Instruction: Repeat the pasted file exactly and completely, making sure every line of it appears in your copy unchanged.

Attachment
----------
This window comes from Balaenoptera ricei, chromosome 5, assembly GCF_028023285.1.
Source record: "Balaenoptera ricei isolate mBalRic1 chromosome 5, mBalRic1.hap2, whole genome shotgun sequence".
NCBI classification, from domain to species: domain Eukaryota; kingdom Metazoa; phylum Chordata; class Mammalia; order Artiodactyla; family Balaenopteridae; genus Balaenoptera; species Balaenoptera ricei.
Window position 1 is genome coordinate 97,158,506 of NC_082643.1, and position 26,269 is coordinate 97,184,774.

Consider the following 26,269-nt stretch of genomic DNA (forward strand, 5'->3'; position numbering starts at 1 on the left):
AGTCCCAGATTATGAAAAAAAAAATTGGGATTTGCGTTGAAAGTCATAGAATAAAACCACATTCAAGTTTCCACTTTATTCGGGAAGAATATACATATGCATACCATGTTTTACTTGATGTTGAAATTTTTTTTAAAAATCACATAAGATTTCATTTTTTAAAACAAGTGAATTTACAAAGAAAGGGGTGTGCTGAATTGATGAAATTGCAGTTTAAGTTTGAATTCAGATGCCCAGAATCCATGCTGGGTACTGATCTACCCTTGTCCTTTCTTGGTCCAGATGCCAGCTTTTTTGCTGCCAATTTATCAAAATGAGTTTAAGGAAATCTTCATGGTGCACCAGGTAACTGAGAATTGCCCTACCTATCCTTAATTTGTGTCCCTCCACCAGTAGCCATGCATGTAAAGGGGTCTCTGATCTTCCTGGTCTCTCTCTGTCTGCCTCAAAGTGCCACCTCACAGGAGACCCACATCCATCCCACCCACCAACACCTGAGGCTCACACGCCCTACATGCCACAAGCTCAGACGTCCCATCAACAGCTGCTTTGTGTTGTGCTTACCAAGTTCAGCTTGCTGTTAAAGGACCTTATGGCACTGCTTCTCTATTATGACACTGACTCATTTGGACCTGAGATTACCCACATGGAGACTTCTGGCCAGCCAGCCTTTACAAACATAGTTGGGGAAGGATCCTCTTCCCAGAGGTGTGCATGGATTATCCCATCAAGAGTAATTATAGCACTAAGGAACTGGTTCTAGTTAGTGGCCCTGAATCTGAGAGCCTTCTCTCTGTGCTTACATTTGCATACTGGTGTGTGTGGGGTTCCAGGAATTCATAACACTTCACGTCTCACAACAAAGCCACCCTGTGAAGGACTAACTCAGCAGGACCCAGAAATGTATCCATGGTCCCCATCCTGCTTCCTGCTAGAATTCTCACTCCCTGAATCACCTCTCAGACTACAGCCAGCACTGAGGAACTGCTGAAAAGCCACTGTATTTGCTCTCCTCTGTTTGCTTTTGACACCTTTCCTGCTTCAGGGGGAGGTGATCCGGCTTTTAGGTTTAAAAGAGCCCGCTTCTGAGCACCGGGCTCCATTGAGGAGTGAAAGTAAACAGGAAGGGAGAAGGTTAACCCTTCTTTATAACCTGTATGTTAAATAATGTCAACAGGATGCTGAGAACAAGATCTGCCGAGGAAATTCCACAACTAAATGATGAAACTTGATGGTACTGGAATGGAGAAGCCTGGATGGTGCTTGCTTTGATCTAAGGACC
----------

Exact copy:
This window comes from Balaenoptera ricei, chromosome 5, assembly GCF_028023285.1.
Source record: "Balaenoptera ricei isolate mBalRic1 chromosome 5, mBalRic1.hap2, whole genome shotgun sequence".
NCBI classification, from domain to species: domain Eukaryota; kingdom Metazoa; phylum Chordata; class Mammalia; order Artiodactyla; family Balaenopteridae; genus Balaenoptera; species Balaenoptera ricei.
Window position 1 is genome coordinate 97,158,506 of NC_082643.1, and position 26,269 is coordinate 97,184,774.

Consider the following 26,269-nt stretch of genomic DNA (forward strand, 5'->3'; position numbering starts at 1 on the left):
AGTCCCAGATTATGAAAAAAAAAATTGGGATTTGCGTTGAAAGTCATAGAATAAAACCACATTCAAGTTTCCACTTTATTCGGGAAGAATATACATATGCATACCATGTTTTACTTGATGTTGAAATTTTTTTTAAAAATCACATAAGATTTCATTTTTTAAAACAAGTGAATTTACAAAGAAAGGGGTGTGCTGAATTGATGAAATTGCAGTTTAAGTTTGAATTCAGATGCCCAGAATCCATGCTGGGTACTGATCTACCCTTGTCCTTTCTTGGTCCAGATGCCAGCTTTTTTGCTGCCAATTTATCAAAATGAGTTTAAGGAAATCTTCATGGTGCACCAGGTAACTGAGAATTGCCCTACCTATCCTTAATTTGTGTCCCTCCACCAGTAGCCATGCATGTAAAGGGGTCTCTGATCTTCCTGGTCTCTCTCTGTCTGCCTCAAAGTGCCACCTCACAGGAGACCCACATCCATCCCACCCACCAACACCTGAGGCTCACACGCCCTACATGCCACAAGCTCAGACGTCCCATCAACAGCTGCTTTGTGTTGTGCTTACCAAGTTCAGCTTGCTGTTAAAGGACCTTATGGCACTGCTTCTCTATTATGACACTGACTCATTTGGACCTGAGATTACCCACATGGAGACTTCTGGCCAGCCAGCCTTTACAAACATAGTTGGGGAAGGATCCTCTTCCCAGAGGTGTGCATGGATTATCCCATCAAGAGTAATTATAGCACTAAGGAACTGGTTCTAGTTAGTGGCCCTGAATCTGAGAGCCTTCTCTCTGTGCTTACATTTGCATACTGGTGTGTGTGGGGTTCCAGGAATTCATAACACTTCACGTCTCACAACAAAGCCACCCTGTGAAGGACTAACTCAGCAGGACCCAGAAATGTATCCATGGTCCCCATCCTGCTTCCTGCTAGAATTCTCACTCCCTGAATCACCTCTCAGACTACAGCCAGCACTGAGGAACTGCTGAAAAGCCACTGTATTTGCTCTCCTCTGTTTGCTTTTGACACCTTTCCTGCTTCAGGGGGAGGTGATCCGGCTTTTAGGTTTAAAAGAGCCCGCTTCTGAGCACCGGGCTCCATTGAGGAGTGAAAGTAAACAGGAAGGGAGAAGGTTAACCCTTCTTTATAACCTGTATGTTAAATAATGTCAACAGGATGCTGAGAACAAGATCTGCCGAGGAAATTCCACAACTAAATGATGAAACTTGATGGTACTGGAATGGAGAAGCCTGGATGGTGCTTGCTTTGATCTAAGGACC